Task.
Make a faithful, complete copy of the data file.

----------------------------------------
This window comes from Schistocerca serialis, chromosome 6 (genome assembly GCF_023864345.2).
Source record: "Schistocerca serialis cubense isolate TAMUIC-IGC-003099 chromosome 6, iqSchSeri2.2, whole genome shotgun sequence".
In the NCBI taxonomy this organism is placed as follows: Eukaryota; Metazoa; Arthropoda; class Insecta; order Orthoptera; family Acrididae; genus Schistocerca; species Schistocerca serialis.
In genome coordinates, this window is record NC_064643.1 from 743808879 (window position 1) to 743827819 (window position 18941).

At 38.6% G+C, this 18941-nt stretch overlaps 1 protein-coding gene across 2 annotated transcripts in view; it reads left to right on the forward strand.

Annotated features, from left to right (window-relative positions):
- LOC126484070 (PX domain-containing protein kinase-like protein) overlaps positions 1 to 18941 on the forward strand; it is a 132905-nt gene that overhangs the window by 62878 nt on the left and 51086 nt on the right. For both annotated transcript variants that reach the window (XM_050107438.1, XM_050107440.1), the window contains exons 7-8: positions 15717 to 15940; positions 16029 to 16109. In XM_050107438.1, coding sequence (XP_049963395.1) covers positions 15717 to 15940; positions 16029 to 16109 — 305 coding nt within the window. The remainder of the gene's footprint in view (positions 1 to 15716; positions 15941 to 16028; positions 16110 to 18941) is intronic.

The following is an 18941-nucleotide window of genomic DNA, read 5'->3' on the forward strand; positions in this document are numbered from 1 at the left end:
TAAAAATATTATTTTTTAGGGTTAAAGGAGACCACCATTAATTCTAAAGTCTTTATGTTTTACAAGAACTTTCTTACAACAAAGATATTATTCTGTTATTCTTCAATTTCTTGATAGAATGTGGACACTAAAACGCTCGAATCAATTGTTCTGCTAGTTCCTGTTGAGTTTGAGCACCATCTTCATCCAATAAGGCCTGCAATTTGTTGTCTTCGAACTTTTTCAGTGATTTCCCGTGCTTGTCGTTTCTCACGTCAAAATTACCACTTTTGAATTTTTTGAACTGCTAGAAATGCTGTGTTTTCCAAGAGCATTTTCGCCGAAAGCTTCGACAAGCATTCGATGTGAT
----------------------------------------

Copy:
This window comes from Schistocerca serialis, chromosome 6 (genome assembly GCF_023864345.2).
Source record: "Schistocerca serialis cubense isolate TAMUIC-IGC-003099 chromosome 6, iqSchSeri2.2, whole genome shotgun sequence".
In the NCBI taxonomy this organism is placed as follows: Eukaryota; Metazoa; Arthropoda; class Insecta; order Orthoptera; family Acrididae; genus Schistocerca; species Schistocerca serialis.
In genome coordinates, this window is record NC_064643.1 from 743808879 (window position 1) to 743827819 (window position 18941).

At 38.6% G+C, this 18941-nt stretch overlaps 1 protein-coding gene across 2 annotated transcripts in view; it reads left to right on the forward strand.

Annotated features, from left to right (window-relative positions):
- LOC126484070 (PX domain-containing protein kinase-like protein) overlaps positions 1 to 18941 on the forward strand; it is a 132905-nt gene that overhangs the window by 62878 nt on the left and 51086 nt on the right. For both annotated transcript variants that reach the window (XM_050107438.1, XM_050107440.1), the window contains exons 7-8: positions 15717 to 15940; positions 16029 to 16109. In XM_050107438.1, coding sequence (XP_049963395.1) covers positions 15717 to 15940; positions 16029 to 16109 — 305 coding nt within the window. The remainder of the gene's footprint in view (positions 1 to 15716; positions 15941 to 16028; positions 16110 to 18941) is intronic.

The following is an 18941-nucleotide window of genomic DNA, read 5'->3' on the forward strand; positions in this document are numbered from 1 at the left end:
TAAAAATATTATTTTTTAGGGTTAAAGGAGACCACCATTAATTCTAAAGTCTTTATGTTTTACAAGAACTTTCTTACAACAAAGATATTATTCTGTTATTCTTCAATTTCTTGATAGAATGTGGACACTAAAACGCTCGAATCAATTGTTCTGCTAGTTCCTGTTGAGTTTGAGCACCATCTTCATCCAATAAGGCCTGCAATTTGTTGTCTTCGAACTTTTTCAGTGATTTCCCGTGCTTGTCGTTTCTCACGTCAAAATTACCACTTTTGAATTTTTTGAACTGCTAGAAATGCTGTGTTTTCCAAGAGCATTTTCGCCGAAAGCTTCGACAAGCATTCGATGTGAT